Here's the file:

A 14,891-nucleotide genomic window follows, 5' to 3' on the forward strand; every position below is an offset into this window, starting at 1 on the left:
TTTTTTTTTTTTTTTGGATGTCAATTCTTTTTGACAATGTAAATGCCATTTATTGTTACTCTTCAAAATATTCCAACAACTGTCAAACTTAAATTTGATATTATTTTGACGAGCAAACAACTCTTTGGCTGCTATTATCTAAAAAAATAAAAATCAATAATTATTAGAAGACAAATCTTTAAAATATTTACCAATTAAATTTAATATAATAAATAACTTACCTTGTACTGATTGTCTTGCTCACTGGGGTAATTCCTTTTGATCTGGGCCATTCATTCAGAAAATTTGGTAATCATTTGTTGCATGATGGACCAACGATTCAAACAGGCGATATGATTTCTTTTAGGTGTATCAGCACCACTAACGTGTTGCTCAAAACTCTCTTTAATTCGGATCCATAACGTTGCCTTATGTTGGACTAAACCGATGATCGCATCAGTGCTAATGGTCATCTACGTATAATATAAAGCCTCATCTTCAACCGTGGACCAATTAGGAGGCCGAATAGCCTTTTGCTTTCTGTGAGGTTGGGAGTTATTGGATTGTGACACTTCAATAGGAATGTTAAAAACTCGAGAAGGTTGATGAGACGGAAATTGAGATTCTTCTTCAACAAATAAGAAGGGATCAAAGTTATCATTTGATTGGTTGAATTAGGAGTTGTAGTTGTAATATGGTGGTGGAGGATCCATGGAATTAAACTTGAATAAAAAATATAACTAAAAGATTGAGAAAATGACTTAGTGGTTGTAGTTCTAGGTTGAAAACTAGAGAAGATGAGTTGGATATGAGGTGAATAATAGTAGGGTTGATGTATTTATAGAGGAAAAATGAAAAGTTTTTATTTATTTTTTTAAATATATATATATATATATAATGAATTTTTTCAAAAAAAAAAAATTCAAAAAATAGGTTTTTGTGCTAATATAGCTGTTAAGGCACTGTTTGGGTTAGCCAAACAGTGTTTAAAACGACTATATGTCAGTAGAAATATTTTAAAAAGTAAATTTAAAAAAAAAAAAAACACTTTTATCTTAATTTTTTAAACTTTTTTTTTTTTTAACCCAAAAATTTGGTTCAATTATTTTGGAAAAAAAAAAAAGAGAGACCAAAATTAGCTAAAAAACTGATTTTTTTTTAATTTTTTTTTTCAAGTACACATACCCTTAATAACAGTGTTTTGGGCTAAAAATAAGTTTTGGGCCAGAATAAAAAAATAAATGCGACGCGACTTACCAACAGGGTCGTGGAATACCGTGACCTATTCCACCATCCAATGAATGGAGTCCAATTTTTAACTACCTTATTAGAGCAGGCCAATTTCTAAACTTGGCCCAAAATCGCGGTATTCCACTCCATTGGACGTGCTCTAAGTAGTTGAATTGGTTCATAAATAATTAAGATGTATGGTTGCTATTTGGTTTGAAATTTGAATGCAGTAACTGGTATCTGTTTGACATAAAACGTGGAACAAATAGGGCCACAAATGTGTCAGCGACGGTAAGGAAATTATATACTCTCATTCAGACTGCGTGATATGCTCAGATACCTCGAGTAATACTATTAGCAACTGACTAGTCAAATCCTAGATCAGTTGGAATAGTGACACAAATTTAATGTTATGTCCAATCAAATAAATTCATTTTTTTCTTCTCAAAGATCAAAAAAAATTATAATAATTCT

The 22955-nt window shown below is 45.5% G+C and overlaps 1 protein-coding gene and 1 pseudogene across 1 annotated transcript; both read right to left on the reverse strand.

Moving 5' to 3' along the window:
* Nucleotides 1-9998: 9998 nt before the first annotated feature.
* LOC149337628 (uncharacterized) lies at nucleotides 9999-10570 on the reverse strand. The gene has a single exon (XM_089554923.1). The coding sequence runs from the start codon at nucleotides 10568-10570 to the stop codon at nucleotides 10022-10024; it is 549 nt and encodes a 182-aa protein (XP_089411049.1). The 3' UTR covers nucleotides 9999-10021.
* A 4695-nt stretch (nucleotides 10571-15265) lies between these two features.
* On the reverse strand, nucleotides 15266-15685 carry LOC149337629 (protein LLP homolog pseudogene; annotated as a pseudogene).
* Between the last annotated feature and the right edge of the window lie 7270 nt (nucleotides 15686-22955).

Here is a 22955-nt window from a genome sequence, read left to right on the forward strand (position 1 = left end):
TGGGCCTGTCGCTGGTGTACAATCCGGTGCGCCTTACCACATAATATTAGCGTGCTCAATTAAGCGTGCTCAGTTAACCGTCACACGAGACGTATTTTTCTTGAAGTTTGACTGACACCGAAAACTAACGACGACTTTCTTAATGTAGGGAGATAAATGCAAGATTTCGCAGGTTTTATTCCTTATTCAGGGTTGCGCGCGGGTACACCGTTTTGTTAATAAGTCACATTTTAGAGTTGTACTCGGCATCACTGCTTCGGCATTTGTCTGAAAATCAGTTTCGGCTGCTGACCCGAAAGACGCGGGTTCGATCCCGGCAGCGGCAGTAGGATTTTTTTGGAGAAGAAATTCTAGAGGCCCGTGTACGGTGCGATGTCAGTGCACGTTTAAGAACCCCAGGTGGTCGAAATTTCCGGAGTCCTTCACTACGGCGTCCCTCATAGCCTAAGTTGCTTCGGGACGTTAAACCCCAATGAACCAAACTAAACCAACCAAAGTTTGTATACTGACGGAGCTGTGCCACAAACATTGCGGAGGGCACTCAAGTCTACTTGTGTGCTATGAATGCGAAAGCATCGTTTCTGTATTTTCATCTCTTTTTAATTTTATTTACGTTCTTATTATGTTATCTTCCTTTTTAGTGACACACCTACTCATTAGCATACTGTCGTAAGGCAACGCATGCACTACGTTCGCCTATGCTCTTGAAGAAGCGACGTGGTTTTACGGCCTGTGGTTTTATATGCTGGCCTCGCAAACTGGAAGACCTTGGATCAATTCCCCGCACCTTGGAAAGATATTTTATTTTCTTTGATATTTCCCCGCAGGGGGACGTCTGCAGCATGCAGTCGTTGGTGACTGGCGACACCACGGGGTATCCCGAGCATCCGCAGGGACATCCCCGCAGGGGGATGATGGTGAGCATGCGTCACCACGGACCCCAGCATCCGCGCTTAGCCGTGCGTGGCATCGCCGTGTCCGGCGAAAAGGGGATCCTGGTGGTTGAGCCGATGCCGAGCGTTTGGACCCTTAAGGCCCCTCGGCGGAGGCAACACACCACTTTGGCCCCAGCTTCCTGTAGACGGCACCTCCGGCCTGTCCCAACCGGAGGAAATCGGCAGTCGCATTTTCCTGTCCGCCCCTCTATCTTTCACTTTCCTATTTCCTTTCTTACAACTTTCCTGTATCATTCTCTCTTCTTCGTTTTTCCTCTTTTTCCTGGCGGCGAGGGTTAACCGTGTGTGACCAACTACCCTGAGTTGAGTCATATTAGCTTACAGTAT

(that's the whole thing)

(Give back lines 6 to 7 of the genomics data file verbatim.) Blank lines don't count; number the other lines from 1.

* LOC149337628 (uncharacterized) lies at nucleotides 9999-10570 on the reverse strand. The gene has a single exon (XM_089554923.1). The coding sequence runs from the start codon at nucleotides 10568-10570 to the stop codon at nucleotides 10022-10024; it is 549 nt and encodes a 182-aa protein (XP_089411049.1). The 3' UTR covers nucleotides 9999-10021.
* A 4695-nt stretch (nucleotides 10571-15265) lies between these two features.